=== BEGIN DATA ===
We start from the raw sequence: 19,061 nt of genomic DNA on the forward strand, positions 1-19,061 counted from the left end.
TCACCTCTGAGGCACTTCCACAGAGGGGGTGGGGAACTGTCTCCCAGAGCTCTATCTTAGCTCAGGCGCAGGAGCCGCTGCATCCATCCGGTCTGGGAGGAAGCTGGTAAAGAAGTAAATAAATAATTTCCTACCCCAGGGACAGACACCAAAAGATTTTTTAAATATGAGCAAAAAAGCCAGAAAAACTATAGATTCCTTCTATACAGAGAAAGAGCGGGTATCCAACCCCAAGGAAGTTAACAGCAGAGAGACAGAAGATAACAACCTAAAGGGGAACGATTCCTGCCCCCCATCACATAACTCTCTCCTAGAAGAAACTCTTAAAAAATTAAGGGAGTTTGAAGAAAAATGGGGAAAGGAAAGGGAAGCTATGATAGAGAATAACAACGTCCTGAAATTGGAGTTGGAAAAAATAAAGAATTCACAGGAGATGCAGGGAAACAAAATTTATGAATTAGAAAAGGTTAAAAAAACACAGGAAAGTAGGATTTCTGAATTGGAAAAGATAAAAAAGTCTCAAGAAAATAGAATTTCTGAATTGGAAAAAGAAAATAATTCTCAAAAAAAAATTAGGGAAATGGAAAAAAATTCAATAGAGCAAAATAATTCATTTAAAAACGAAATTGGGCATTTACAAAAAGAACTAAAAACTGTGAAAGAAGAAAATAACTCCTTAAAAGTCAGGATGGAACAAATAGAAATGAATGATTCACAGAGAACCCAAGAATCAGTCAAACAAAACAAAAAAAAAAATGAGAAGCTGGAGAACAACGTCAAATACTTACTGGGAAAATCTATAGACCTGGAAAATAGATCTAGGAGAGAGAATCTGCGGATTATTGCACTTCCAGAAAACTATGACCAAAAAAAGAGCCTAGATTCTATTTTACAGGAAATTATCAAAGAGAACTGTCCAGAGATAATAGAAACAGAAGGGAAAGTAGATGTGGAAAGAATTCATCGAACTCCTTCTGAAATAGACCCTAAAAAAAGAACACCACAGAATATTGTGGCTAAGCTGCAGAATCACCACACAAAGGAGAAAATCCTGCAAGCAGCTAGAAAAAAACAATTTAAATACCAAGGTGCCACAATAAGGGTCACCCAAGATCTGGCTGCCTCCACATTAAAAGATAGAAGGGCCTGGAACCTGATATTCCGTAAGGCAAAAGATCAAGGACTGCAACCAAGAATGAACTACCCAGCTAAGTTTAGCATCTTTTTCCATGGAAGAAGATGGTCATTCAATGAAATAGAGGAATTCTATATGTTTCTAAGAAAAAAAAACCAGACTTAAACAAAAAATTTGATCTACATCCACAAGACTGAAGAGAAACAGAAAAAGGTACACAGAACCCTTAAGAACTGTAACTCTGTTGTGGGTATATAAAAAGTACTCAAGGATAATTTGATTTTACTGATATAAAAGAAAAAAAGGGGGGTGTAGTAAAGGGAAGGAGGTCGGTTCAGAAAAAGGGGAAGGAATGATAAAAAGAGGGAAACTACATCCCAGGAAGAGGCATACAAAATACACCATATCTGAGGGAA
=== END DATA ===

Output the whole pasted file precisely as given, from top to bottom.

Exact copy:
We start from the raw sequence: 19,061 nt of genomic DNA on the forward strand, positions 1-19,061 counted from the left end.
TCACCTCTGAGGCACTTCCACAGAGGGGGTGGGGAACTGTCTCCCAGAGCTCTATCTTAGCTCAGGCGCAGGAGCCGCTGCATCCATCCGGTCTGGGAGGAAGCTGGTAAAGAAGTAAATAAATAATTTCCTACCCCAGGGACAGACACCAAAAGATTTTTTAAATATGAGCAAAAAAGCCAGAAAAACTATAGATTCCTTCTATACAGAGAAAGAGCGGGTATCCAACCCCAAGGAAGTTAACAGCAGAGAGACAGAAGATAACAACCTAAAGGGGAACGATTCCTGCCCCCCATCACATAACTCTCTCCTAGAAGAAACTCTTAAAAAATTAAGGGAGTTTGAAGAAAAATGGGGAAAGGAAAGGGAAGCTATGATAGAGAATAACAACGTCCTGAAATTGGAGTTGGAAAAAATAAAGAATTCACAGGAGATGCAGGGAAACAAAATTTATGAATTAGAAAAGGTTAAAAAAACACAGGAAAGTAGGATTTCTGAATTGGAAAAGATAAAAAAGTCTCAAGAAAATAGAATTTCTGAATTGGAAAAAGAAAATAATTCTCAAAAAAAAATTAGGGAAATGGAAAAAAATTCAATAGAGCAAAATAATTCATTTAAAAACGAAATTGGGCATTTACAAAAAGAACTAAAAACTGTGAAAGAAGAAAATAACTCCTTAAAAGTCAGGATGGAACAAATAGAAATGAATGATTCACAGAGAACCCAAGAATCAGTCAAACAAAACAAAAAAAAAAATGAGAAGCTGGAGAACAACGTCAAATACTTACTGGGAAAATCTATAGACCTGGAAAATAGATCTAGGAGAGAGAATCTGCGGATTATTGCACTTCCAGAAAACTATGACCAAAAAAAGAGCCTAGATTCTATTTTACAGGAAATTATCAAAGAGAACTGTCCAGAGATAATAGAAACAGAAGGGAAAGTAGATGTGGAAAGAATTCATCGAACTCCTTCTGAAATAGACCCTAAAAAAAGAACACCACAGAATATTGTGGCTAAGCTGCAGAATCACCACACAAAGGAGAAAATCCTGCAAGCAGCTAGAAAAAAACAATTTAAATACCAAGGTGCCACAATAAGGGTCACCCAAGATCTGGCTGCCTCCACATTAAAAGATAGAAGGGCCTGGAACCTGATATTCCGTAAGGCAAAAGATCAAGGACTGCAACCAAGAATGAACTACCCAGCTAAGTTTAGCATCTTTTTCCATGGAAGAAGATGGTCATTCAATGAAATAGAGGAATTCTATATGTTTCTAAGAAAAAAAAACCAGACTTAAACAAAAAATTTGATCTACATCCACAAGACTGAAGAGAAACAGAAAAAGGTACACAGAACCCTTAAGAACTGTAACTCTGTTGTGGGTATATAAAAAGTACTCAAGGATAATTTGATTTTACTGATATAAAAGAAAAAAAGGGGGGTGTAGTAAAGGGAAGGAGGTCGGTTCAGAAAAAGGGGAAGGAATGATAAAAAGAGGGAAACTACATCCCAGGAAGAGGCATACAAAATACACCATATCTGAGGGAA